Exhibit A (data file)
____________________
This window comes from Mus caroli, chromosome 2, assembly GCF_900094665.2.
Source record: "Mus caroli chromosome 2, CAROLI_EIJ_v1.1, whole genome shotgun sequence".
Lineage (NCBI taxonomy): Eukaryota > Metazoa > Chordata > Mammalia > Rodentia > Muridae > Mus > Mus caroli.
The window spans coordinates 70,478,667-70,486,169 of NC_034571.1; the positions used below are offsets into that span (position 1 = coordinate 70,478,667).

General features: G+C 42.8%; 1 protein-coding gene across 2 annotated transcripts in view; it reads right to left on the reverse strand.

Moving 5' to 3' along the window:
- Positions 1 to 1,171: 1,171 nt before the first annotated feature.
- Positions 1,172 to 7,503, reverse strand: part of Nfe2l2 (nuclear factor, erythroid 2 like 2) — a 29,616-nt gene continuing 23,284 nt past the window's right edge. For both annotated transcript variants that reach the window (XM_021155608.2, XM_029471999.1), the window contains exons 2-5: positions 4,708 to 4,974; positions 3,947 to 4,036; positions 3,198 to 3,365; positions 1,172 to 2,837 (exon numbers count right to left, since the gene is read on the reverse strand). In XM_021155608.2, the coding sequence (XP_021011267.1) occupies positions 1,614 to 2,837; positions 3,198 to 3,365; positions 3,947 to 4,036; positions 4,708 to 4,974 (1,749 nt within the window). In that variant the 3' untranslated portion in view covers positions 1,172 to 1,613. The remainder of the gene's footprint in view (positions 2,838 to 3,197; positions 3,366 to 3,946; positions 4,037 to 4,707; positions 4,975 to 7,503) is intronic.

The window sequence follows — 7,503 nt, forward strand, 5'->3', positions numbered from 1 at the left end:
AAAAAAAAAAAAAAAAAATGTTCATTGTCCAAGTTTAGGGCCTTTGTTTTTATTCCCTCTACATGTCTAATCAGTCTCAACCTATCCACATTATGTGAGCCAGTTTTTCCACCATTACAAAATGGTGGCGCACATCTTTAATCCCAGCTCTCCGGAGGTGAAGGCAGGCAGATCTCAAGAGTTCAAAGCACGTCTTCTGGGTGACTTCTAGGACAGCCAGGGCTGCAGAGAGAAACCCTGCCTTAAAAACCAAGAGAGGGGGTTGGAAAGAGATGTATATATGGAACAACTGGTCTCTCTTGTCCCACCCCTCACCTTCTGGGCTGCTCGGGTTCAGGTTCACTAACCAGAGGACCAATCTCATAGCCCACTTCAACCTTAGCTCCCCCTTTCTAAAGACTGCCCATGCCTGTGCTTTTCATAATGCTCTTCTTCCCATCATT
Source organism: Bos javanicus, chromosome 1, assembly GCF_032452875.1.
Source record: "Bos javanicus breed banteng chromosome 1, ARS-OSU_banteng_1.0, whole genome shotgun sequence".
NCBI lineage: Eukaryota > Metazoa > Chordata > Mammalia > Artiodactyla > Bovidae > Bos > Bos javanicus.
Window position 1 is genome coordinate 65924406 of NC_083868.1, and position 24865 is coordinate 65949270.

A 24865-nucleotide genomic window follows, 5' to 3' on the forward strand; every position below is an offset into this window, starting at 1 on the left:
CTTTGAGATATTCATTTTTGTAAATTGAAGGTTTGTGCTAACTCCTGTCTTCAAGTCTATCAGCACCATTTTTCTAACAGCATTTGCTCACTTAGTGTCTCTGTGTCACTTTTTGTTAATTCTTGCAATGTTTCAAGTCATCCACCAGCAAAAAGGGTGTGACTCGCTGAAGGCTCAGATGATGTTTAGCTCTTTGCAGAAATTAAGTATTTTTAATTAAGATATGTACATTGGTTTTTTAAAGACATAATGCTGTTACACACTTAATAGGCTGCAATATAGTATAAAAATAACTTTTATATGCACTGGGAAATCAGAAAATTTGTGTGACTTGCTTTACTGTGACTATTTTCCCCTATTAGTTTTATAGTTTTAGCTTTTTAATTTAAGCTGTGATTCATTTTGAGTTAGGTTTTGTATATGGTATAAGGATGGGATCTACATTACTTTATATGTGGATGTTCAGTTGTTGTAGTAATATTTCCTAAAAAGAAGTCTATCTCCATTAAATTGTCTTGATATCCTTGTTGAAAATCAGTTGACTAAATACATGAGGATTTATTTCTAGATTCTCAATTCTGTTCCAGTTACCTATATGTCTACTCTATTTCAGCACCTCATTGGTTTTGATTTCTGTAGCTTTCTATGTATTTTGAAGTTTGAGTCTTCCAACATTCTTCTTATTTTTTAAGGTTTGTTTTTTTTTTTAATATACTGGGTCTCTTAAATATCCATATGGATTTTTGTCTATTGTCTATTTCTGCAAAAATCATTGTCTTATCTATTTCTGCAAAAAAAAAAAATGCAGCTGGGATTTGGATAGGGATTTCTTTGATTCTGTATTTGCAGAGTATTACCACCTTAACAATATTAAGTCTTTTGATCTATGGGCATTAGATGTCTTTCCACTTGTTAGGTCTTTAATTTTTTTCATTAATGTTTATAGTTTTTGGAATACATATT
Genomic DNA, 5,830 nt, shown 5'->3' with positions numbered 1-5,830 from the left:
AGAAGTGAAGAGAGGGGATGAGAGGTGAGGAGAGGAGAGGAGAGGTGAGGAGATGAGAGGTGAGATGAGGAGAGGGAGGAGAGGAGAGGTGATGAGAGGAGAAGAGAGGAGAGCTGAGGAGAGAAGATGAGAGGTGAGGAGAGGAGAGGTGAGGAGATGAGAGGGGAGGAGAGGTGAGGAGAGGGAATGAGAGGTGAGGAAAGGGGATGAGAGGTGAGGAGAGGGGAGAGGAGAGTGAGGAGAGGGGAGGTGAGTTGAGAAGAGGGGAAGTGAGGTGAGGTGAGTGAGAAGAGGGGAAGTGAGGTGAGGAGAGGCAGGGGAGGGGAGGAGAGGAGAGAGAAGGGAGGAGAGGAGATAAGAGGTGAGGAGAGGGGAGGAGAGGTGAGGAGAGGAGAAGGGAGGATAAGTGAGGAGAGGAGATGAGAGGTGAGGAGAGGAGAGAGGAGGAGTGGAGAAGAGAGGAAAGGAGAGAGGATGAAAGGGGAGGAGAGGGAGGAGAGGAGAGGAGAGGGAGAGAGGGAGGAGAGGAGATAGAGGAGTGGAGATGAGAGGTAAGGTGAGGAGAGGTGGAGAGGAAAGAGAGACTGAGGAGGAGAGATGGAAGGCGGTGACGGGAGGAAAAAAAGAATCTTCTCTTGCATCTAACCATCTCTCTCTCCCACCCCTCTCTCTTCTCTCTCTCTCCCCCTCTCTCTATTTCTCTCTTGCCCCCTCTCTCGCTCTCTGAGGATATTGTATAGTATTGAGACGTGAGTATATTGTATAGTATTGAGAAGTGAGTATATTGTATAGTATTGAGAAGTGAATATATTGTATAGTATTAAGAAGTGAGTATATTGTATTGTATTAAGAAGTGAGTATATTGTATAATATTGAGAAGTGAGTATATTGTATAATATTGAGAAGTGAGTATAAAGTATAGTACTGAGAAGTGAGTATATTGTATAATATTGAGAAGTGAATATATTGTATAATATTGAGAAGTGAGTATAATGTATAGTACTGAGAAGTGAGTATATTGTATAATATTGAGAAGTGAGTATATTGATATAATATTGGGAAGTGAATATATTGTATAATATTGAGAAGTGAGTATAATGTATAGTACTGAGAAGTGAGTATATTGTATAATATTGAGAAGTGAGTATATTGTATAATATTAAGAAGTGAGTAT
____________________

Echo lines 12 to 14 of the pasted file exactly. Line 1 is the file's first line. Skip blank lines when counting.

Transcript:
Source record: "Bos javanicus breed banteng chromosome 1, ARS-OSU_banteng_1.0, whole genome shotgun sequence".
NCBI lineage: Eukaryota > Metazoa > Chordata > Mammalia > Artiodactyla > Bovidae > Bos > Bos javanicus.
Window position 1 is genome coordinate 65924406 of NC_083868.1, and position 24865 is coordinate 65949270.